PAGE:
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A recent article in Frontier Microbiology featured in their Food Microbiology section titled “Campylobacter fetus Foodborne Illness Outbreak in the Elderly” is part of an ongoing series called From Farm Gate to Food Plate: Current Challenges In Foodborne Microorganism Detection, Epidemiology, and Genetic Diversity. The purpose of this study was to raise awareness of this infectious disease among physicians working with at-risk patients, such as the elderly or immunocompromised patients. It also brought to light a rare type of Campylobacter strain.
Here, researchers looked at a Campylobacter outbreak with a rare strain, Campylobacter fetus, that sickened 7 elderly patients at a rehabilitation center in Southeast France in June 2021.
According to the study, the outbreak was linked to unpasteurized, raw cow’s milk cheese.
The French Institute of Public Health was notified of the occurrence of cluster of digestive illness with fever among hospitalized patients in a rehabilitation center, prompting an outbreak investigation. Why? This is usually a sign of foodborne illness or some other kind of “stomach flu,” which is pretty much the same thing.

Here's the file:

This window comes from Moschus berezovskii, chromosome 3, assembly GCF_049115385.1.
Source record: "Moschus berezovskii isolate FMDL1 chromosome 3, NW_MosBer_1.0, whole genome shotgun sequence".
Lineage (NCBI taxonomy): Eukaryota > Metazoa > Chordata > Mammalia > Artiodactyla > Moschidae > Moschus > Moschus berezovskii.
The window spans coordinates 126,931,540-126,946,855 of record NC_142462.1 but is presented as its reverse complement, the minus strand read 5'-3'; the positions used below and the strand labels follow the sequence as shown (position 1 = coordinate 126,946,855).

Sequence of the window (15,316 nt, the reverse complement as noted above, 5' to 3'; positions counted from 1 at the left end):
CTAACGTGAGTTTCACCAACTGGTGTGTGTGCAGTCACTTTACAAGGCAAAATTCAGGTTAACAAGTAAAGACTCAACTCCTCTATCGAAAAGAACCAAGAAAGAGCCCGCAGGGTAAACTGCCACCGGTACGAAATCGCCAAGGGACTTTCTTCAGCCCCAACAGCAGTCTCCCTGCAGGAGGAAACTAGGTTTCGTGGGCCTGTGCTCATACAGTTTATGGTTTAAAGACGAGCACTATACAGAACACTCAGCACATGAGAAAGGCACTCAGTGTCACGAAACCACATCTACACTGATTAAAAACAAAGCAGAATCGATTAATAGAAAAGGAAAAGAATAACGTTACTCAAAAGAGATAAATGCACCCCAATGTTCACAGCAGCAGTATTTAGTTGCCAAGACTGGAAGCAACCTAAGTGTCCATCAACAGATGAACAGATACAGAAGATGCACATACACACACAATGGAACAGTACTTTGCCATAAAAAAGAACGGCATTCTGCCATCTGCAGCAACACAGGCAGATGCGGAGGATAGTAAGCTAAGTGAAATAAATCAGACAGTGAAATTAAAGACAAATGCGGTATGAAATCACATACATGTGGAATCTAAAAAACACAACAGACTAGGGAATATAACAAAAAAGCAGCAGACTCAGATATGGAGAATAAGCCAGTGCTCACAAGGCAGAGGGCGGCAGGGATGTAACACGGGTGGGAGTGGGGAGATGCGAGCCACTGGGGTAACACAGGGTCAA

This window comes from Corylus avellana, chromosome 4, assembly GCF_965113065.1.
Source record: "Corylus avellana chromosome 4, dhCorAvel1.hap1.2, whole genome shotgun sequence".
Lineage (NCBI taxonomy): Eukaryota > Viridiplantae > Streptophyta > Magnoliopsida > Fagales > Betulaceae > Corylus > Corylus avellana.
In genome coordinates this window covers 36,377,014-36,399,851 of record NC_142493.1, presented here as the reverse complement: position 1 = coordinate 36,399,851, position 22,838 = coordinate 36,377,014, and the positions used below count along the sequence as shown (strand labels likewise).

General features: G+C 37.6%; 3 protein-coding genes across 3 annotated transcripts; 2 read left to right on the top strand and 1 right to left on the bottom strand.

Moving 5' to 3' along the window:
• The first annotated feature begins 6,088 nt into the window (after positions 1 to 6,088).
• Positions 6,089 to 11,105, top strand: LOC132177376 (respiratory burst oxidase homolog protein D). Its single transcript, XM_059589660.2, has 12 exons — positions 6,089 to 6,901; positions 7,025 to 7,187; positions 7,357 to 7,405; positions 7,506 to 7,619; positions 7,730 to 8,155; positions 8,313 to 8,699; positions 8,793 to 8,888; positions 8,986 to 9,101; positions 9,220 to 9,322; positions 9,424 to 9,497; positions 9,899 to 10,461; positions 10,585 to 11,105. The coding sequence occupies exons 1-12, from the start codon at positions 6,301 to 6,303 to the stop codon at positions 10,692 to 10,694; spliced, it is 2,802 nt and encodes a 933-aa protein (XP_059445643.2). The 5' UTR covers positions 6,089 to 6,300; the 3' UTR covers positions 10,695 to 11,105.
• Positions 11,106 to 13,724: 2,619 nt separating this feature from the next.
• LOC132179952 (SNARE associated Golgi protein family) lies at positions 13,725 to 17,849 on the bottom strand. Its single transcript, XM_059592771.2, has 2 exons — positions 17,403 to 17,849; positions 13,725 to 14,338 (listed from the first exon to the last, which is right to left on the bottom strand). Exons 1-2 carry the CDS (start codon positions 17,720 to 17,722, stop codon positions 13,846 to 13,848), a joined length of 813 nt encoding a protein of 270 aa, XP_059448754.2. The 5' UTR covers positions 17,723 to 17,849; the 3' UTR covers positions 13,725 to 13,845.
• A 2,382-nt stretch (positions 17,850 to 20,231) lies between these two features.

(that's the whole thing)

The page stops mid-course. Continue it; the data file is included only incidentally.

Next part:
The age range of the patients was 70 to 90 years old. This places all of them in the “higher risk” category when it comes to foodborne illness, meaning they are more likely to experience complications and longer recover. Five of the patients were at the facility for post-orthopedic surgery reeducation, one of which was also recovering from post-acute heart failure. The final patient was recovering from acute myeloid leukemia chemotherapy. Age and health status places them at the top of the high-risk category.
The patients had similar symptoms. Mild watery diarrhea with a maximum of five stools a day over the course of five days. There were no reports of nausea or vomiting. Five of the patients had a fever. All common symptoms of Campylobacter infection. No patient developed sepsis. Of the six patients with implanted medical devices, two had infections (hip prosthesis and shoulder prosthesis).
A variety of laboratory tests were preformed to identify what was making these elderly women sick. Both blood and stool samples were analyzed for nearly all patients and synovial fluid (fluid in the joints) was available for testing for one patient. The results were conclusive.